The town and surrounding area are famed for growing and trading the highly nutritious leafy green. It is with regret I write that this year’s Watercress festival (usually in May) has been cancelled, but – exhale – it’s going to hold the “first ever” virtual Watercress festival instead (nothing says “I’ve exhausted Netflix” like signing up for this one).
The Watercress Line (single tickets £16 adult, £8 child, book ahead), a heritage steam railway that once connected to London, is now open again, with spring events set to go ahead including a Day Out With Thomas for kids (£65 for four people, from 29 May), complete with live Fat Controller.
For a quirky accommodation option, Watercress Lodges and Campsite overlooks the railway, with six lodges styled to look like railway cottages (sleep six, from £100 a night, campsite and tipis open later in May).
Good pubs include the Bush Inn in neighbouring New Alresford, with a waterside garden by the River Itchen. And Hattingley Valley Wines in the nearby village of Lower Wield is an eco-friendly vineyard specialising in sparkling whites, where tours (£17.50, book ahead) with tastings have resumed.
Ramsbottom, Greater Manchester
On the edge of the West Pennine Moors to the north of Manchester, this market town is fast becoming one of the trendier and desirable parts of the city’s outer reaches thanks to its music scene, independent shops and restaurants. Get back into the swing of raising pint glass to lips at great pubs such as the Eagle + Child, with a huge beer garden set among the pots and vegetable patches of the pub’s allotment, and try to bag an outdoor table at pintxo bar Baratxuri and/or its sister restaurant Levanter.
Hopefully the weather will play ball for walks into the Irwell valley to the Irwell Sculpture Trail, or for exploring the Forest of Bowland or Peak District national park, each a 30 minute drive away. The East Lancashire Steam Train (adult £13 round-trip, child £8.50, book ahead) reopens on 1 May.
Move fast to bag Springfield (sleeps six, £339 for two nights in May or June), a gorgeous white Victorian house with rooms painted grey and blue, near paths into the National Trust’s Stubbins Estate, where the tall Peel Tower tops the wooded hillsides and moorland overlooking the town.
Saffron Walden, Essex
Colourful half-timbered buildings overhang sloping medieval streets in this genteel hub in the Essex countryside. Until indoor life resumes, spend time in the wealth of fancy gardens nearby, not least Capability Brown’s at Audley End (£19 adult, £11.40 child, English Heritage members free, book ahead), the grandest of grand country mansions. Quirkier plantings include the humpy bumpy Turf Maze on the town common, the largest example of its type in the world. At the end of May, the free Fry Art Gallery should reopen, showing work by Eric Ravilious, John Aldridge, Grayson Perry and more.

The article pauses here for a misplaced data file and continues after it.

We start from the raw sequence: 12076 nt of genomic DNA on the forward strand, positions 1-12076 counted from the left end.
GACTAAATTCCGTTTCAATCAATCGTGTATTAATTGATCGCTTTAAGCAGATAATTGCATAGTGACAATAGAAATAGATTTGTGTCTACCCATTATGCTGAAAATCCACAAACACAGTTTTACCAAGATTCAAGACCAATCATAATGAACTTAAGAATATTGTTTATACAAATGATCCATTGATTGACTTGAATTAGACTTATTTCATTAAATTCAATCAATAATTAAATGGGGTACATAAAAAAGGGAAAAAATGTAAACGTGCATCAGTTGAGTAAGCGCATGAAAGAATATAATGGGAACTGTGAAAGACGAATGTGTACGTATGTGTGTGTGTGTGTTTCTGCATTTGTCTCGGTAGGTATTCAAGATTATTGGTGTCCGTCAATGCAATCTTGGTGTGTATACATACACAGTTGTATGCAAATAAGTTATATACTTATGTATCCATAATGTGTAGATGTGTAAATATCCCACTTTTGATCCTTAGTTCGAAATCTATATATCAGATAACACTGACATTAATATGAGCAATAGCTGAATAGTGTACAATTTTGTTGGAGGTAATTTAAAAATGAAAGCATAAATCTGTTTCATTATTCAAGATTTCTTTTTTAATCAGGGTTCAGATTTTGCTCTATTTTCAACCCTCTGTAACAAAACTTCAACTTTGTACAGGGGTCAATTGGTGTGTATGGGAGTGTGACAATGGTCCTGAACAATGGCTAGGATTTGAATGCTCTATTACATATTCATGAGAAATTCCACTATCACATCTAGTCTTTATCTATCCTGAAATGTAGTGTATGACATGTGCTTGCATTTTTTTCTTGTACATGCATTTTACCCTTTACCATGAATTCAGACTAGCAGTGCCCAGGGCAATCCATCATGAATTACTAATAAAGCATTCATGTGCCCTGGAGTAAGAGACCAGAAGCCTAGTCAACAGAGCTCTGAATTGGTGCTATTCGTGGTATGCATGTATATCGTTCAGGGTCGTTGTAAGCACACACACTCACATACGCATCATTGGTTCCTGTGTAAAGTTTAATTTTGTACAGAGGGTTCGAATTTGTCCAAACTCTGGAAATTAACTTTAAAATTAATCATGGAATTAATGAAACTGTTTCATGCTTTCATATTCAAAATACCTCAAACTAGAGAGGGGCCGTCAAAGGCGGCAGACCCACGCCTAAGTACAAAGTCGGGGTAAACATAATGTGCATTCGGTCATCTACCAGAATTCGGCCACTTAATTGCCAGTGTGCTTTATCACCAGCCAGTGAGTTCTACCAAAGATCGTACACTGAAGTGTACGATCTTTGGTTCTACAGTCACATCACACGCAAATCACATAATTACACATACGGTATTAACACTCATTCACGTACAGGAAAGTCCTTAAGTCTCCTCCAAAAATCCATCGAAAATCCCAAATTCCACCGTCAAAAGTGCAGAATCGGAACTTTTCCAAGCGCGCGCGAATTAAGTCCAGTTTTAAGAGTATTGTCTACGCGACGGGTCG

Embrace reopening at The Cricketers, Jamie Oliver’s parents’ 16th-century pub, in the nearby village of Clavering, for cask ales and seasonal fare in the fairy-lit “spring garden tipi”.
A smattering of places to stay in or near the town remain for April/May on cottages.com, including Ivy Todd Barn (sleeps six, from £785 for seven nights in April or May), a converted barn with exposed beams.
Fancy a beach break? Turn your eyes from booked-up Cornwall to the other end of the country, where a visit to the old shipbuilding border town of Berwick-upon-Tweed can be combined with the wide-open sands of the Northumberland coast.
Start by walking round Berwick on its mile-long Elizabethan town walls, then cross the River Tweed to Spittal beach, a typical Victorian seaside resort with promenade, lighthouse and children’s splash park. From here the Northumberland Coastal Path leads south towards Holy Island, or you can join the Sandstone Way, a new long-distance mountain biking route. Four miles south, the vast beach at Cocklawburn has rock pools and grassy dunes.
Threaded through by the rivers Frome and Piddle, pretty Wareham has all of classic Dorset within reach while remaining far less touristy than many places in the county. Most of the action is outdoors- focused, from Ammonite-inspired fossil-finding fun on the Jurassic Coast and walking in the Purbeck Hills to taking towels to the enormous sandy beach at Studland Bay.
Worth a trip, too, is the Blue Pool nature reserve, around a deep rain-filled clay pit that is turned a vibrant shade by suspended clay particles. The surrounding heathland is home to rare green sand lizards, buzzards and sika deer. It also has a super tearoom.